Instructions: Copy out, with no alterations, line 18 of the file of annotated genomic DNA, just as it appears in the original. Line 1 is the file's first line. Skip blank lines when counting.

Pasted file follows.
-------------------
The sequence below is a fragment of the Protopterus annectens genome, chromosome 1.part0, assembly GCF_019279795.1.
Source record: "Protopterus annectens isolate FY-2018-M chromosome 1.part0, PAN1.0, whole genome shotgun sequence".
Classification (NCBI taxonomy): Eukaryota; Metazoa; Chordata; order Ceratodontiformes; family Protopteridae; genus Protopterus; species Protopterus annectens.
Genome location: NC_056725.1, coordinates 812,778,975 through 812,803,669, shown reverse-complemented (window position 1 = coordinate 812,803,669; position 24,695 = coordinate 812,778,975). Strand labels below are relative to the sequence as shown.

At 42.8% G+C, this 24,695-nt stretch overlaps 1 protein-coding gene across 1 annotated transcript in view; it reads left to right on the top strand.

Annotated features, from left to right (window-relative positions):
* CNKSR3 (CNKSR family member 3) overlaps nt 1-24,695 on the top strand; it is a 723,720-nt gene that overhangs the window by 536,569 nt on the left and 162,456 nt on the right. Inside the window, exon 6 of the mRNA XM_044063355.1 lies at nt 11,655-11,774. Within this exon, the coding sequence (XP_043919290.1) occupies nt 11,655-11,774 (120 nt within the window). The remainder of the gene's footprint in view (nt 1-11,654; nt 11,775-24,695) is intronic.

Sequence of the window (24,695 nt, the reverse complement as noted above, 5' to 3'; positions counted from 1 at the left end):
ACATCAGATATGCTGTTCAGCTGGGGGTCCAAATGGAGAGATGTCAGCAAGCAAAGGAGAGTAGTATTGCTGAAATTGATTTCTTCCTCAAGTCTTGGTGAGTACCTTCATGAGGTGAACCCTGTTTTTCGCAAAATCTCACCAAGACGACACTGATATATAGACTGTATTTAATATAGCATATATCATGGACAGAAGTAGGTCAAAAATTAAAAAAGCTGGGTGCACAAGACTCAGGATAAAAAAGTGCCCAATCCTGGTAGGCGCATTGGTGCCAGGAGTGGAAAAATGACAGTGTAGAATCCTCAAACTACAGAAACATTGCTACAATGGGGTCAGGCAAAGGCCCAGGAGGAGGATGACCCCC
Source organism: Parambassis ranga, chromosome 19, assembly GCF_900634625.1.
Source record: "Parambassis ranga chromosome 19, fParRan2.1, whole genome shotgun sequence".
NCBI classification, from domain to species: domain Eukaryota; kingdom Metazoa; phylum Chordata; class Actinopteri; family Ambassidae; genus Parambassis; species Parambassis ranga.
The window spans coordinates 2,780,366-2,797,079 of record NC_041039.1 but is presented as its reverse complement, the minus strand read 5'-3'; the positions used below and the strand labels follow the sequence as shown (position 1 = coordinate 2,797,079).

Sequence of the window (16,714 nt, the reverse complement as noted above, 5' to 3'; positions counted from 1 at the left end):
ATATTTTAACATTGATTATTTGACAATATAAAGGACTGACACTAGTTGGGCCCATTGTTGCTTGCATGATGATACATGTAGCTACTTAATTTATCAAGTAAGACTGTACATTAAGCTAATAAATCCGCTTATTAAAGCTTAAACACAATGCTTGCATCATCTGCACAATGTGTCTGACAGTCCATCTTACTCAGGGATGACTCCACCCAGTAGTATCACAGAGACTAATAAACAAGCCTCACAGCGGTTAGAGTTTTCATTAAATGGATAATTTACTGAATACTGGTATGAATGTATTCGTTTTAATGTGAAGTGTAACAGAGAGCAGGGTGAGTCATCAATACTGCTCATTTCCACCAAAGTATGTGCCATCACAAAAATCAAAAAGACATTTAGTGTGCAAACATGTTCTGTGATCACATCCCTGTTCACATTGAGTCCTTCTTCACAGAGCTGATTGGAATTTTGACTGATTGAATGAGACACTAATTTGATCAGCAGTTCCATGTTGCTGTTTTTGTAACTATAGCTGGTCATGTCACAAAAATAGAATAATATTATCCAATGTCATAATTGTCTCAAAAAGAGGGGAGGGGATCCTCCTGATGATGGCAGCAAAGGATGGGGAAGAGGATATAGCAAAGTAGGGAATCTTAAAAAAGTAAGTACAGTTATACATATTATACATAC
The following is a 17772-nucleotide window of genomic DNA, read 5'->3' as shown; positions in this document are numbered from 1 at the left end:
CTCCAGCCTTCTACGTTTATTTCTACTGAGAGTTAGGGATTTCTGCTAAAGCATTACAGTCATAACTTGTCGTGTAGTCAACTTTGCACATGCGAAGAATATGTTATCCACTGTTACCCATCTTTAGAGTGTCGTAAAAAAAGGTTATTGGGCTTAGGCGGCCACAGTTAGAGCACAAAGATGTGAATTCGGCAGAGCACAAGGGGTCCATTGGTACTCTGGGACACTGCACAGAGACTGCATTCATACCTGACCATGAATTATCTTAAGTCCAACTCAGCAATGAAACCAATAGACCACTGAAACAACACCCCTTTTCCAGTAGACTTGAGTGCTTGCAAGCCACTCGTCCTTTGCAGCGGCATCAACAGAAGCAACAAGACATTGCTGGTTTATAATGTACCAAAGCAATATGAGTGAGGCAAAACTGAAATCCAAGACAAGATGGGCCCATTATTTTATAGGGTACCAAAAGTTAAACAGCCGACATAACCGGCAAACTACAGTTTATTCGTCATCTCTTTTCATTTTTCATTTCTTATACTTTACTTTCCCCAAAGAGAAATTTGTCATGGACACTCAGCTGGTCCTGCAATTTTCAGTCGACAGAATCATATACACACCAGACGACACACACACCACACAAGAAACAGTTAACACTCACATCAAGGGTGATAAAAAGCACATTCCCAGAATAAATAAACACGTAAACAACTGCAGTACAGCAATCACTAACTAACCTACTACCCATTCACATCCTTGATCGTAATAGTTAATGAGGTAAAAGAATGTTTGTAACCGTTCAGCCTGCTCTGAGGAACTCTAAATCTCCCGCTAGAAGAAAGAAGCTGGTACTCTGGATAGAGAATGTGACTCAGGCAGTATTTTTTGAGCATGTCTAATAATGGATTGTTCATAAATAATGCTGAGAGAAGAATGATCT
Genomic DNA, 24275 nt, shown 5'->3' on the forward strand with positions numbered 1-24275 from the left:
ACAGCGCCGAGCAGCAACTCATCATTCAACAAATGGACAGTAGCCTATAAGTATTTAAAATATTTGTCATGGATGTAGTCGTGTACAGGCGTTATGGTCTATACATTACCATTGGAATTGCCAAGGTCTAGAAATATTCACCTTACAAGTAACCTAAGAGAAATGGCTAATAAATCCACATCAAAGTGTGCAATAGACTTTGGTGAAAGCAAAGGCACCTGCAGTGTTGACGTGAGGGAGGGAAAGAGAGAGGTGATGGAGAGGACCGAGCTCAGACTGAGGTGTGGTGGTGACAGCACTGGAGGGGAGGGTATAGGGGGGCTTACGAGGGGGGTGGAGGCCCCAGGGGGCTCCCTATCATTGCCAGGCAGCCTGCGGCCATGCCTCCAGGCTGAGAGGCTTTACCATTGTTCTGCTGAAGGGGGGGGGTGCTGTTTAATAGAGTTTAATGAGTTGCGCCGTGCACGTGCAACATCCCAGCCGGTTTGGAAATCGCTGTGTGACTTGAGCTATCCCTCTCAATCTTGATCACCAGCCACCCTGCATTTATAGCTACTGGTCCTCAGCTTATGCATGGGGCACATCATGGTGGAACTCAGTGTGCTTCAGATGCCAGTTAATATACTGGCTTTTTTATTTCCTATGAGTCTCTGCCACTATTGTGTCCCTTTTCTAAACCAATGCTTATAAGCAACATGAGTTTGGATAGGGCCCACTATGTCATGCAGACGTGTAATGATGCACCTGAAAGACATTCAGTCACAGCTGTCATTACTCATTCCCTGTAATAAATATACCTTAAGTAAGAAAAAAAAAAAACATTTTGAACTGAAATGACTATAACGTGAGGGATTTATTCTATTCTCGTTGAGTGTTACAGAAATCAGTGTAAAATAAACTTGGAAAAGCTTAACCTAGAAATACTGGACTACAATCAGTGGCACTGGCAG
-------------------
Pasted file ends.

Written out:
Genomic DNA, 24275 nt, shown 5'->3' on the forward strand with positions numbered 1-24275 from the left: